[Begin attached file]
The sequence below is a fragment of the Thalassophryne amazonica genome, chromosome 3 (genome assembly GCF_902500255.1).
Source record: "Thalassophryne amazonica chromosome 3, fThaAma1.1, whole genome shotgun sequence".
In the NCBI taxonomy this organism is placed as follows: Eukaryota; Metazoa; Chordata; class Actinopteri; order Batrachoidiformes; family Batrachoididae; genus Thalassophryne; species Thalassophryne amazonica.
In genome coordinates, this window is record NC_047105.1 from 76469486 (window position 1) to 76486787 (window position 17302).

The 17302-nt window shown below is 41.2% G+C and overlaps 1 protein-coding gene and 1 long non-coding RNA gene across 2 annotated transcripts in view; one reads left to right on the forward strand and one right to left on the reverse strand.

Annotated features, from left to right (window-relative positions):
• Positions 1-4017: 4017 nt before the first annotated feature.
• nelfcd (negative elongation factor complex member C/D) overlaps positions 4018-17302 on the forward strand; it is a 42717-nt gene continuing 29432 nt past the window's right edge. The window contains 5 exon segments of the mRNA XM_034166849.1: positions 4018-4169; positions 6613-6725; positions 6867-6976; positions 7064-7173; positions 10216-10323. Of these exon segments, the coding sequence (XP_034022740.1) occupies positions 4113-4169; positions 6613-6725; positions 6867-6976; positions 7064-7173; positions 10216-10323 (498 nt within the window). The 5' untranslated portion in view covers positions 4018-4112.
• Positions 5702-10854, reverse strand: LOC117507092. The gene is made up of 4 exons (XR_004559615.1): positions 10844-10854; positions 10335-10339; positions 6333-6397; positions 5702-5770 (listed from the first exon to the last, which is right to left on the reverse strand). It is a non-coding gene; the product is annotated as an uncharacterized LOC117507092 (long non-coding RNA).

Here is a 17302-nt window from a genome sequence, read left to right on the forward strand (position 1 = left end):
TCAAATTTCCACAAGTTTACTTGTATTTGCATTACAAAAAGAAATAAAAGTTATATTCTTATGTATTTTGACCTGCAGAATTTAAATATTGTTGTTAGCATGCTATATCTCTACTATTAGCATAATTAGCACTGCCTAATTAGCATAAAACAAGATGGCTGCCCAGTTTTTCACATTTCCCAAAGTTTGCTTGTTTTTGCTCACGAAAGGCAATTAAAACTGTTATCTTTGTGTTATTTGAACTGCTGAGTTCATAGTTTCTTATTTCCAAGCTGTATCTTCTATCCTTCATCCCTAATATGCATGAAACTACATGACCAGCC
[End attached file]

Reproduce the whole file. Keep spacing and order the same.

The sequence below is a fragment of the Thalassophryne amazonica genome, chromosome 3 (genome assembly GCF_902500255.1).
Source record: "Thalassophryne amazonica chromosome 3, fThaAma1.1, whole genome shotgun sequence".
In the NCBI taxonomy this organism is placed as follows: Eukaryota; Metazoa; Chordata; class Actinopteri; order Batrachoidiformes; family Batrachoididae; genus Thalassophryne; species Thalassophryne amazonica.
In genome coordinates, this window is record NC_047105.1 from 76469486 (window position 1) to 76486787 (window position 17302).

The 17302-nt window shown below is 41.2% G+C and overlaps 1 protein-coding gene and 1 long non-coding RNA gene across 2 annotated transcripts in view; one reads left to right on the forward strand and one right to left on the reverse strand.

Annotated features, from left to right (window-relative positions):
• Positions 1-4017: 4017 nt before the first annotated feature.
• nelfcd (negative elongation factor complex member C/D) overlaps positions 4018-17302 on the forward strand; it is a 42717-nt gene continuing 29432 nt past the window's right edge. The window contains 5 exon segments of the mRNA XM_034166849.1: positions 4018-4169; positions 6613-6725; positions 6867-6976; positions 7064-7173; positions 10216-10323. Of these exon segments, the coding sequence (XP_034022740.1) occupies positions 4113-4169; positions 6613-6725; positions 6867-6976; positions 7064-7173; positions 10216-10323 (498 nt within the window). The 5' untranslated portion in view covers positions 4018-4112.
• Positions 5702-10854, reverse strand: LOC117507092. The gene is made up of 4 exons (XR_004559615.1): positions 10844-10854; positions 10335-10339; positions 6333-6397; positions 5702-5770 (listed from the first exon to the last, which is right to left on the reverse strand). It is a non-coding gene; the product is annotated as an uncharacterized LOC117507092 (long non-coding RNA).

Here is a 17302-nt window from a genome sequence, read left to right on the forward strand (position 1 = left end):
TCAAATTTCCACAAGTTTACTTGTATTTGCATTACAAAAAGAAATAAAAGTTATATTCTTATGTATTTTGACCTGCAGAATTTAAATATTGTTGTTAGCATGCTATATCTCTACTATTAGCATAATTAGCACTGCCTAATTAGCATAAAACAAGATGGCTGCCCAGTTTTTCACATTTCCCAAAGTTTGCTTGTTTTTGCTCACGAAAGGCAATTAAAACTGTTATCTTTGTGTTATTTGAACTGCTGAGTTCATAGTTTCTTATTTCCAAGCTGTATCTTCTATCCTTCATCCCTAATATGCATGAAACTACATGACCAGCC